On programming

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benguela (June 01, 2011, 20:35:00 PM):
Hmm, the only way I can think of to create a linked list using Java is if each node is itself an instance of the same object class that references the node after it (and the node before if it’s doubly-linked).

See, not that difficult. But wow do they struggle with this.

BoogieMonster (June 01, 2011, 23:51:44 PM):

Being strictly OO, Java doesn’t recognise pointers, which is how I’d do this normally. Then again, everything in Java except operators...

Forgive my rude assumption about your knowledge here but actually Java has non-object types, there's both a primitive int type, and an Integer class. A lot of the primitives you'd find in C/C++ are available as types in Java too: short, long, char, etc...

Also, (memory don't fail me now...) unless specifically coded otherwise, object variables are just references, so you can get your "pointer like" linked list by accident... A fact many Java novices don't grok at first sight, until it's "pointed" out.
Mefiante (June 02, 2011, 11:38:10 AM):
Are you saying that Java actually supports pointer types, even if only inadvertently? Surely you wouldn’t be able to dereference such a pointer explicitly in Java! And wouldn’t all of that fly directly in the face of the abstractions that OOP is all about!?

I’m hardly a Java boffin, not having used the language much at all. I could be wrong here, but it is my impression that in Java even “primitive” data types like int come bundled with some methods, e.g., “toString()”. If so, they’re hardly primitives in the sense of C, Pascal, BASIC, etc. Or is that the “Integer” class I’m thinking of?

As for object variables being references, that is true for all OO languages I’m aware of. It’s just that the languages’ syntax rules hide the pointer nature of object variables from the programmer. A disassembly of Delphi or C++ code (or Java to byte code or C# to MSIL) makes it quite plain that objects are always passed by reference in the compiled code. If the programmer actually intends passing an object by value to a function, the function transparently creates a local copy (not on the stack, though!) of the object from the original which it then operates on and later destroys, but the original is still passed by reference, i.e. as the object’s base pointer. What I was driving at is that Java, like C#, adheres very strictly to OO standards, whereas other OO languages not so much. Although not good practice, one can mix OOP with straight procedural code in C/C++ and Delphi. As far as I know, in Java or C# you cannot do this, or other wild things such as for example directly accessing an object’s VMT, but you can in Delphi or C++ if you know how to use pointers and how the objects are represented in memory. (You might actually want to do the latter for detailed on-the-fly debugging purposes in certain circumstances.)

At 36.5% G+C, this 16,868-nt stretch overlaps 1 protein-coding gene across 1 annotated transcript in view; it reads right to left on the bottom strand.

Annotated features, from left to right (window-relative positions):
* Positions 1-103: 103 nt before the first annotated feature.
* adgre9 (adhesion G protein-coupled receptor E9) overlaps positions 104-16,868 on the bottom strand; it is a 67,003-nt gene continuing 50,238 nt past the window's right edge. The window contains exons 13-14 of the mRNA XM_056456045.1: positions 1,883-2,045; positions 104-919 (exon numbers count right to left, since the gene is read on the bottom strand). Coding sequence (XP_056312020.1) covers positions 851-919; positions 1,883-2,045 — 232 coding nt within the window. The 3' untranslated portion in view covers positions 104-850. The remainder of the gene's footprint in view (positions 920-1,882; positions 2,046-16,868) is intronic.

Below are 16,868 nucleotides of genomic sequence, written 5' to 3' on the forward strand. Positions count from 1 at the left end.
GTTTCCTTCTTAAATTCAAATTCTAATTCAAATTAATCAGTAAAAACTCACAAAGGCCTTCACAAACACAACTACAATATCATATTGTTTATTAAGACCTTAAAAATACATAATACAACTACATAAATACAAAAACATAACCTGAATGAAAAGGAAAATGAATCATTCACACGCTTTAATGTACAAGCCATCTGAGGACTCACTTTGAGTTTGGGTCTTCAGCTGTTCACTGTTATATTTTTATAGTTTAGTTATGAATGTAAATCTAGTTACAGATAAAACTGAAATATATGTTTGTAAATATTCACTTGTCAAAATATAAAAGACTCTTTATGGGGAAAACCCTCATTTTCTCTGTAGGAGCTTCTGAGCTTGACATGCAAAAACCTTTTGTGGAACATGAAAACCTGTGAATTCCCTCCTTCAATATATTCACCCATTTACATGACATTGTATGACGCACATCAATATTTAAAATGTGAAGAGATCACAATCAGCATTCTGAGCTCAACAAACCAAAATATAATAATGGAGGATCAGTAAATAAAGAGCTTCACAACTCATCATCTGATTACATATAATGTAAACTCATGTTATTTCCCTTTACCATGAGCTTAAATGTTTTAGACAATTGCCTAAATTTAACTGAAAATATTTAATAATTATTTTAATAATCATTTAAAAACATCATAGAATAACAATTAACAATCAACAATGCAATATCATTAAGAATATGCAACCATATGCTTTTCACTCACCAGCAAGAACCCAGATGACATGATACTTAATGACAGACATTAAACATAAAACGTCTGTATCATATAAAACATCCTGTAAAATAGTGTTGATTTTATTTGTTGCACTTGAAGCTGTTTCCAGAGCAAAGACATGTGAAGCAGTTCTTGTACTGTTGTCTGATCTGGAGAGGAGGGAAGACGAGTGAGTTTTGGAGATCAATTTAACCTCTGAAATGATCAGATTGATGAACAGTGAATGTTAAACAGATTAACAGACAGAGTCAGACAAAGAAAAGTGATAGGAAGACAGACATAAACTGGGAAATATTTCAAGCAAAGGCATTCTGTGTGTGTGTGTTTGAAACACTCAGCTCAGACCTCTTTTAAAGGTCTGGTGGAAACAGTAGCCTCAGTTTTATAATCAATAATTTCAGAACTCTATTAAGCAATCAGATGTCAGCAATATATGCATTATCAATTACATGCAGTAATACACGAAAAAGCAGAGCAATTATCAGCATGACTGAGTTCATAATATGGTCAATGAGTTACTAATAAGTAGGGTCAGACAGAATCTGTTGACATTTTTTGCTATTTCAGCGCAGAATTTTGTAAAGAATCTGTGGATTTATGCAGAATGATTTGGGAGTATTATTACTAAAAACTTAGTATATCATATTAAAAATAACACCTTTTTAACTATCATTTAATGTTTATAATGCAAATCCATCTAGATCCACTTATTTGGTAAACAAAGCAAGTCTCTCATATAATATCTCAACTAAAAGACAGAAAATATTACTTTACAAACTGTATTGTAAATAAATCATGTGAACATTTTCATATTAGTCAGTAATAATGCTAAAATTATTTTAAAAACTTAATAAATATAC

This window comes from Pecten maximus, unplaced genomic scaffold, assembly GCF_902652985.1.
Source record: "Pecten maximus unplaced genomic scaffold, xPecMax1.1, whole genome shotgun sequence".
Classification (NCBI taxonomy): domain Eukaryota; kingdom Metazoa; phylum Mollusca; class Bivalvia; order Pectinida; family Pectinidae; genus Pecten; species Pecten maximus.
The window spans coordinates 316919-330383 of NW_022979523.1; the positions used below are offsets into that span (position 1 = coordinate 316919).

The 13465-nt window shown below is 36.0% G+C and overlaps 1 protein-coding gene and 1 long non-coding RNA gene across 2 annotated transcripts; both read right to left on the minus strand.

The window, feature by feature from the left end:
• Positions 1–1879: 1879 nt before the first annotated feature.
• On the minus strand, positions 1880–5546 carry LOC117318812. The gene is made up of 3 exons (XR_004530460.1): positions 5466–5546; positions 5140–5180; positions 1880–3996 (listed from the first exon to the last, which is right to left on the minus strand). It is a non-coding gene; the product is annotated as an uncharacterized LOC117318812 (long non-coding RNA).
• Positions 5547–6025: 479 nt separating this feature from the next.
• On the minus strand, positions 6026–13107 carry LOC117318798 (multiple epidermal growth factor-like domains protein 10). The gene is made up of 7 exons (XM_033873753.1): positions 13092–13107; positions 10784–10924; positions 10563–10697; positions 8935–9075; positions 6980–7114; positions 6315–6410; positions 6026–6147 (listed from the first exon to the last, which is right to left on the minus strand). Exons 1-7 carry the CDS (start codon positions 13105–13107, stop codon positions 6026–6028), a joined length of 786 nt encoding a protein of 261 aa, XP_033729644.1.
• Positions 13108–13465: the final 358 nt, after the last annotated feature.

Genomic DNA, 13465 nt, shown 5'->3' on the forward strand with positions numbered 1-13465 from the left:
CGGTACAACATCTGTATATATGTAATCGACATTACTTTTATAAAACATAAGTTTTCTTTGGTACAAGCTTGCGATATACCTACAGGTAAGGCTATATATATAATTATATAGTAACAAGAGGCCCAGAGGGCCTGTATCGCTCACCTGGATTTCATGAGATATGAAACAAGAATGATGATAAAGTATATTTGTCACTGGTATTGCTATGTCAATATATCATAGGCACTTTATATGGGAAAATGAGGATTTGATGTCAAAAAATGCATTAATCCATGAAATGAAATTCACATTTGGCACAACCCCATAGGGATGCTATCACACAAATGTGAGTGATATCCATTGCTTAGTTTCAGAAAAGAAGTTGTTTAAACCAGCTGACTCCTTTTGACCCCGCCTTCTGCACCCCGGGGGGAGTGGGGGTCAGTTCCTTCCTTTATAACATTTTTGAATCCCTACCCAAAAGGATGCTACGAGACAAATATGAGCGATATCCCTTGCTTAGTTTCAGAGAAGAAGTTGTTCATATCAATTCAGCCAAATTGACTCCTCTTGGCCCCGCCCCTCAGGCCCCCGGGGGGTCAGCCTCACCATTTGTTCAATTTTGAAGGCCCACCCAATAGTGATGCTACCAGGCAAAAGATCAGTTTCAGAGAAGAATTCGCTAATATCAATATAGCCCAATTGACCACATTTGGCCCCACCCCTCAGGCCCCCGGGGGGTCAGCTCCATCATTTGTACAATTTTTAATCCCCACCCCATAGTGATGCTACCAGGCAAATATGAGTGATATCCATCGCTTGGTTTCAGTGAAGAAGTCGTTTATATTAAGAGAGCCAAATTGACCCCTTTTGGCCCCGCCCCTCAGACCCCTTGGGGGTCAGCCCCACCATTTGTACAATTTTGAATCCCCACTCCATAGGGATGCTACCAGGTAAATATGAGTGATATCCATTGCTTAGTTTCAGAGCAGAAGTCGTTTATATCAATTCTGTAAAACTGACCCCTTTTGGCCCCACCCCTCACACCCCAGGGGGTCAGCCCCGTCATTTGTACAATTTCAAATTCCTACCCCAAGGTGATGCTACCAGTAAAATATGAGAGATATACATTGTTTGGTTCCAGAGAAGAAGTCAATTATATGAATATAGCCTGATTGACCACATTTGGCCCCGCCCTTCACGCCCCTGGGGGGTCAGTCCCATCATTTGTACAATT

'Luthon64
BoogieMonster (June 02, 2011, 14:55:29 PM):
I’m hardly a Java boffin, not having used the language much at all. I could be wrong here, but it is my impression that in Java even “primitive” data types like int come bundled with some methods

Nope.

Quote
Or is that the “Integer” class I’m thinking of?

Yup.

Quote
It’s just that the languages’ syntax rules hide the pointer nature of object variables from the programmer.

That's my point, to make a new object you need to invoke "new" explicitly (iirc). My comment was about novices who fail to realise that "MyObject b = a;" is not a value copy, but results in two references to one object (if it wasn't a primitive).
Deezil (June 02, 2011, 15:38:34 PM):
omg ... reading this thread just made me realise again how glad I am I got out of programming a looong time ago.

Thanx guys!

P.S Used to program in Cobol in the late 90's and doddled a bit with java and c# while studying in the mid 00's (nothing hectic though ... reading the two posts above was like (wtf!!))

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